Skip to Navigation

Red Shield Appeal Image Vilifies Sex Workers

 MEDIA RELEASE

04 MAY 2016
FOR IMMEDIATE RELEASE

 

 SEX WORKERS WILL NOT STAND BY AND BE VILIFIED

 A few weeks ago the Prime Minister’s wife, launched the Salvation Army’s flagship fundraising drive; the annual Red Shield Appeal. This well planned marketing campaign is of critical importance to Australia’s largest religion-based charity, and it is expected to net the Salvation Army up to $74 million dollars.

 Amidst the cameras and media fanfare, it largely escaped public notice that the marketing collateral delivered to every Australian home vilified sex workers.

 My mother was a prostitute. She’d lock me in the bathroom. So I started (self-harming*). I was 5…

*The Salvation Army copy referred directly to a particular form of self-harm. We have been advised by Mindframe that references to specific forms of self-harm in public media are damaging to those who may be pre-disposed to this type of behaviour.

 

The headline message of the campaign is that the child abusing mother is a sex worker, with the direct implication that sex working mothers are child abusers.

This gratuitous slur on all sex workers is based on no evidence and is seen by sex workers as a deliberate attempt by the Salvation Army to capitalise on the stigma and discrimination that sex workers face on a day to day basis. By conflating the unjustly stigmatised occupation of sex work with both the abhorrent practise of child abuse and the unfortunate practise of self-harm among children, the Salvation Army has sought to leverage income from this appeal at a very real expense to sex workers (and to persons prone to self-harm).

Stigma and discrimination are drivers of negative health outcomes and create barriers for marginalised communities (such as sex workers) to access health, legal and other services. Stigma and discrimination can lead to loss of occupation, housing, and other determinants of health as set out in the Ottawa Charter.  It can also lead to bullying, direct and physical violence and the erosion of human rights.

The Salvation Army are so insensitive to this issue and to the human rights of sex workers that their first response was to respond that they had merely made  a “marketing error” in the use of the offensive and disrespectful term “prostitute”.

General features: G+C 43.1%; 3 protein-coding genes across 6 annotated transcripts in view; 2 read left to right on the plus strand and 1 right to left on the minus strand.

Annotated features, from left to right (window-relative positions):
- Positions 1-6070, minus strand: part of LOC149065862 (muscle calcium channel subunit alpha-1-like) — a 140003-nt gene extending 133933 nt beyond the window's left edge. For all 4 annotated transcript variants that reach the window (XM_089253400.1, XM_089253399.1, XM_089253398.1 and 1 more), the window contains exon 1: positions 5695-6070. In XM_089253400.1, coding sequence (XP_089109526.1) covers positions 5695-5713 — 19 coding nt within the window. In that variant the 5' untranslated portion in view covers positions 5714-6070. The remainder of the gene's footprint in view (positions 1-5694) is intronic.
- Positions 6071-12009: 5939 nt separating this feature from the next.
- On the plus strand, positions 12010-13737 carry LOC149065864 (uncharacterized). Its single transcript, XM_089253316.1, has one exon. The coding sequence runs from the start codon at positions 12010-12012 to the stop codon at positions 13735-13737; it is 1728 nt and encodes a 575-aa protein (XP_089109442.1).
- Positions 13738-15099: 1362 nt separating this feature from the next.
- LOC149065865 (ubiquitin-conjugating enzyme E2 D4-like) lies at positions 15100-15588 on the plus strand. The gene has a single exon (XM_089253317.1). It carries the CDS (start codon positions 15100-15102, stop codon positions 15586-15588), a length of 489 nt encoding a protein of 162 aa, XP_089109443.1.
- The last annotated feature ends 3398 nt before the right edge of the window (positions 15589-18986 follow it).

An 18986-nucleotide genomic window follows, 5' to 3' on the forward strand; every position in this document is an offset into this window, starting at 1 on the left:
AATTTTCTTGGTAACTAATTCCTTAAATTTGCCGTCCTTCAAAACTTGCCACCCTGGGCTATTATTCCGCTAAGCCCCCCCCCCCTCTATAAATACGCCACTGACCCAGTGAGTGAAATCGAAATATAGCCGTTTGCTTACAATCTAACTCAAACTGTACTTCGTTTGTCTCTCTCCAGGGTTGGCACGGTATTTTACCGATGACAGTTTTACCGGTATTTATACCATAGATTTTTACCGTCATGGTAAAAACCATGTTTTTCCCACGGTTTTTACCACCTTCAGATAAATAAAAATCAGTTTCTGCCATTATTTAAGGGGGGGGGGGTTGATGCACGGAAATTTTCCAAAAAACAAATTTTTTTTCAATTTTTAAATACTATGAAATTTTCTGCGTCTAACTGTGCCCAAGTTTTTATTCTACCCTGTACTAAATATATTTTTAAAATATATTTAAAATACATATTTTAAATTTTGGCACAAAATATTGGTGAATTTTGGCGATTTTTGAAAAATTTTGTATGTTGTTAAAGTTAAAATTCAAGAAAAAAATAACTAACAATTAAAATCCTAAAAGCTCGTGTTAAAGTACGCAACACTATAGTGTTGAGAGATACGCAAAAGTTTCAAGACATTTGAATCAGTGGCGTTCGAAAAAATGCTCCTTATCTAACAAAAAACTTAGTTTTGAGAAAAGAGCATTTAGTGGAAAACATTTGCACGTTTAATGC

This was despite sex workers having already made it very clear on social media, and by directly contacting the Salvation Army, that the use of the offensive and disrespectful term “prostitute” was only a minor part of the issue. It was however several days before the Salvation Army acknowledged the core issue of vilification and partially addressed it by adding a further disclaimer to their “marketing error” apology.

The “Apology for a marketing error “ also stated: “We will be investigating this matter further to ensure that disrespectful content is not used in our future marketing material.” This surprised many sex workers as a similar promise was made to them after the Salvation Army was forced to make a similar apology in 2009 for using advertising material that also capitalised on the stigma surrounding sex work.

In stigmatising sex workers the Salvos campaign crosses a very important line. Organisations that stigmatise the communities that they purport to help do so at their own risk. Not only will NSW sex workers be unlikely to utilise Salvos services in times of need, sex workers and the people who support their human rights, will also be less likely to donate or collect for this charity.

Sex workers have indicated very clearly with this collective action that they will not stand by and be vilified anymore.

For further comment please contact  Cameron Cox, SWOP Chief Executive Officer

Phone: (02) 9206 2160 | Mobile: 0407 709 947 | Email: ceo@swop.org.au

Additional Materials:

Public Comments by Individual Sex Workers from social media

A person's occupation, wealth, religious affiliation or status doesn't determine the quality of parent they are.
That's not a description of a prostitute; it's a description of an abusive parent. Many escorts are amazing parents.
Stereotyping #sexwork as inherently abusive only increases stigma and violence against us. It doesn't "save children".
 

Read 2009 piece Salvos apologise to sex workers over ads here:

http://mobile.abc.net.au/news/2009-05-22/salvos-apologise-to-sex-workers-over-ads/1691098

http://www.abc.net.au/news/2009-06-02/sex-workers-dont-need-to-be-rescued/1701130

This is also not the first apology from the Salvation Army on the subject of women and domestic violence:

http://www.abc.net.au/news/2015-03-09/salvation-army-apologise-for-saying-women-shouldnt-abuse-shelter/6292132

The Salvation Army also has a history of making anti LGBTIQ comments. Here they apologise for “put gays to death quote”:

http://www.samesame.com.au/news/8583/Salvos-apologise-for-put-gays-to-death-quote

Link to the current Salvation Army “Apology for marketing error”

https://salvos.org.au/about-us/latest-news/media-newsroom/